Sunday, September 15, 2013
Right now I am working on buying a house which has greatly decreased the amount of time I have had to devote to listening to music. Unfortunately packing has also taken a lot of time away as well. I have been able to do a little bit occasionally. I know I have a lot of stuff to catch up on. It's become a bit daunting. But I will catch up at some point. Thanks for your patience.
Thursday, September 12, 2013
Originally reviewed here.
This is Azure Emote's second album and it has gained them a fair amount of interest. I have been in a little bit of a metal black hole in the last few months due to an extremely busy work schedule and even I have heard some hype about this release. Azure Emote is the new band of former Monstrosity frontman Mike Hrubovcak. But it definitely does not follow in the footsteps of Monstrosity. Monstrosity was a fairly paint-by-numbers death metal band. As previously stated, this is anything but formulaic. The songs do not follow any traditional song structure and the music is widely varied, crushing and intense one minute, slow and dissonant the next, and allows with a number of sonic surprises.
Azure Emote is at their best when they are pushing the boundaries of extreme metal. Utilizing synthesizers, strings, saxophones, and all kinds of other weird and eclectic instrumentation (harmonica, really?), Azure Emote never settle on anything that can be considered traditional metal structure and instrumentation. These moments are frequent and lend a schizophrenic feel to the overall listening experience. There are still obvious metal riffs, but those seem somewhat lackluster when not accompanied by some off-the-wall instrument or sample.
The only real complaint I have about this album is that the band sometimes does too much. There is a lack of cohesion to a lot of the moments and the whole thing feels like a collection of disparate parts rather than one impressive whole. It can be a little off-putting at times.
Azure Emote is certainly unpredictable and have a lot of talent, but at times they just appear to be weird for weirdness's sake. That can be problematic and often prevents any real connection with the listener.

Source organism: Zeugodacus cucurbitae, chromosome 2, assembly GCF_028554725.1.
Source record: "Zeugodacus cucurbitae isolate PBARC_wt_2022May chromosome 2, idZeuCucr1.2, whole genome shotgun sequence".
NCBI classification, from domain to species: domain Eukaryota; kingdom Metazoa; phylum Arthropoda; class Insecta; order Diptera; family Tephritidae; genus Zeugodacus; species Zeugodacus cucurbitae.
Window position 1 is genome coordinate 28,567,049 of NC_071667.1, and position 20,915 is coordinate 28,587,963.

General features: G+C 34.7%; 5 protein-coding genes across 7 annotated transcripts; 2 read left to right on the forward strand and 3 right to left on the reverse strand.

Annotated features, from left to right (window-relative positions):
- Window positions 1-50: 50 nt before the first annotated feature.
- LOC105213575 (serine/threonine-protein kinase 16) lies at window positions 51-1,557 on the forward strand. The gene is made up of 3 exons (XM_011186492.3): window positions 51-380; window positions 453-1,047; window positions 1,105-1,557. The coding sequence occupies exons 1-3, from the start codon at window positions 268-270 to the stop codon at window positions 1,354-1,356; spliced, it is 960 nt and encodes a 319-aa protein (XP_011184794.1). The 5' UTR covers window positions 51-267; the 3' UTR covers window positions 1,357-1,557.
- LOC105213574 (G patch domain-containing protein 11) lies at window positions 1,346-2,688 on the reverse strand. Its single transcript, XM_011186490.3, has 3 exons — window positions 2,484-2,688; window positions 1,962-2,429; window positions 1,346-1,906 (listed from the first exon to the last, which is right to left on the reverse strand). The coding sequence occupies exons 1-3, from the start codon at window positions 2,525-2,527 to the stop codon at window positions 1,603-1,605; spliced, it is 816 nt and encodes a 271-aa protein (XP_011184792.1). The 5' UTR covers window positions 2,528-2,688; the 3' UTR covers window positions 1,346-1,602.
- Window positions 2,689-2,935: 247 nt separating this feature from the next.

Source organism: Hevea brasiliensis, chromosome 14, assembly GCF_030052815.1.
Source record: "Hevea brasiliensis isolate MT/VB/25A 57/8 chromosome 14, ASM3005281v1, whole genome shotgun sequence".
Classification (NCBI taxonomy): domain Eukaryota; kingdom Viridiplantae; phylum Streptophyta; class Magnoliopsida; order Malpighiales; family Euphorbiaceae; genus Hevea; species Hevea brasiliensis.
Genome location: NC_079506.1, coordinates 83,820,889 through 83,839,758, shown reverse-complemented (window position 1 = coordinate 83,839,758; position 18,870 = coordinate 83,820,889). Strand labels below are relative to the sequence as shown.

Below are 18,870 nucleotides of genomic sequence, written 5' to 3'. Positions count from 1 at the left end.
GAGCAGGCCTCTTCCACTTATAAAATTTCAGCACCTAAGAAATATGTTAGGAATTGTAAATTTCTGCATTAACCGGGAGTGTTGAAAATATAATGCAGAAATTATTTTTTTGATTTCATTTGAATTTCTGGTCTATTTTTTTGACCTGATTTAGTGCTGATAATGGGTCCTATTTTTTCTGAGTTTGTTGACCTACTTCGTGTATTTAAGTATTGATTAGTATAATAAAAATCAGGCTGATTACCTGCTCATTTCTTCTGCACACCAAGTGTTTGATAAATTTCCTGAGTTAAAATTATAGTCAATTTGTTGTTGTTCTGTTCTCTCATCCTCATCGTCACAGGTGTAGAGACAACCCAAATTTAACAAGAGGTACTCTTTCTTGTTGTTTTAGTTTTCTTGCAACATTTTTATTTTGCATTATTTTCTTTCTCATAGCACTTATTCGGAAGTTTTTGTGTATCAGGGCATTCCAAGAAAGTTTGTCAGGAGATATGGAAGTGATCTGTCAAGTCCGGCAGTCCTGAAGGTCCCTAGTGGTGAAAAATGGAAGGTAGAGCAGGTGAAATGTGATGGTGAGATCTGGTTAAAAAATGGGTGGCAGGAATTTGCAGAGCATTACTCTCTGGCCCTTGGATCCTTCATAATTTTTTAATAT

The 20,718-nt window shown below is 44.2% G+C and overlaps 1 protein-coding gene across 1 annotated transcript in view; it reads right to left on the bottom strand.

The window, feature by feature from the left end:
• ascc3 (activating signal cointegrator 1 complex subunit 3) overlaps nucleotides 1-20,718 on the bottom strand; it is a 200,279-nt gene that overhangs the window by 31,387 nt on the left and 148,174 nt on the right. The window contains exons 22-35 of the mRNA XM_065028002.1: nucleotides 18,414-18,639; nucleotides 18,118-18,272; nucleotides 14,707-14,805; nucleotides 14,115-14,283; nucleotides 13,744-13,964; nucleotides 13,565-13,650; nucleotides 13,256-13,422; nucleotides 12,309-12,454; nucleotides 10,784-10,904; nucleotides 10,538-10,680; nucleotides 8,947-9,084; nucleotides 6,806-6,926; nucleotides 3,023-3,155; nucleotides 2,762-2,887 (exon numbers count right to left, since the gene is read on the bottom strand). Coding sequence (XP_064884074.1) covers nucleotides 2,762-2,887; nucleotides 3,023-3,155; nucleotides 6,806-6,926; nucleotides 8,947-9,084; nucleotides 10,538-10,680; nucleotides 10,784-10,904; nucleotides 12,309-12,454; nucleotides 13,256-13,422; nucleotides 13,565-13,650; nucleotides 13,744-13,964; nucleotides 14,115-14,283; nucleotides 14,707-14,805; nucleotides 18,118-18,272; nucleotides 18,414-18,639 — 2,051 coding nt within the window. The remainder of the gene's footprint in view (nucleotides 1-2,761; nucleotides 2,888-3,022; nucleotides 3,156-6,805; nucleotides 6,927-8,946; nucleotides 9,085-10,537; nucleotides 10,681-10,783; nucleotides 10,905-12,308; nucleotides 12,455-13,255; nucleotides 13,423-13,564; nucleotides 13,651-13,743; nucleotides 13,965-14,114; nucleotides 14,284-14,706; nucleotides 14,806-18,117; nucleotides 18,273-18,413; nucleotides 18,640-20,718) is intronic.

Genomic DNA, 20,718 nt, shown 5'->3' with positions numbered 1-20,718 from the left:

Originally reviewed here.
I will admit I was a little surprised by the sound. I probably shouldn't be anymore, but I was a little surprised by the upbeat power metal. I was expecting something darker. But this is not the "flower" metal style made popular by bands like Sonata Arctica, Rhapsody, or anyone like that. This is the more extreme form of power metal which found its roots in groups like Jag Panzer in the United States. Lord is the new band of Lord Tim (pretty sure that's a Monty Python reference), who previously headed Dungeon in Australia. I was never really familiar with Dungeon other than hearing the name occasionally, but they had a decent track record.
Lord's sound is typical of modern power metal bands. There are some aggressive riffs and some very impressive vocals. The band focuses on crafting memorable songs with catchy choruses and hooks. It is not something unusual for this genre but it has become increasingly unusual in other metal genres. What results is a fun, high-paced and energetic album that actually sticks in the memory. This reminds me a lot of Dream Evil, the sound is very similar, light-hearted power metal with strong vocals that does not descend into the dreaded "flower" metal sound.
For the most part, the songs are pretty well-written and stay away from the standard "swords and sorcery" lyrical themes that a lot of power metal bands gravitate towards. There are still some cheesy moments, the song "2D Person in a 3D World" is really awful. The gang vocals and ridiculous lyrics certainly do not help. But that is the one bad song in the bunch. The rest are solid songs without any real high highs but no low lows either.
This is a pretty solid release. It does not really do anything we have not heard before in power metal but it does not descend to the cheesiness that so much of the genre does.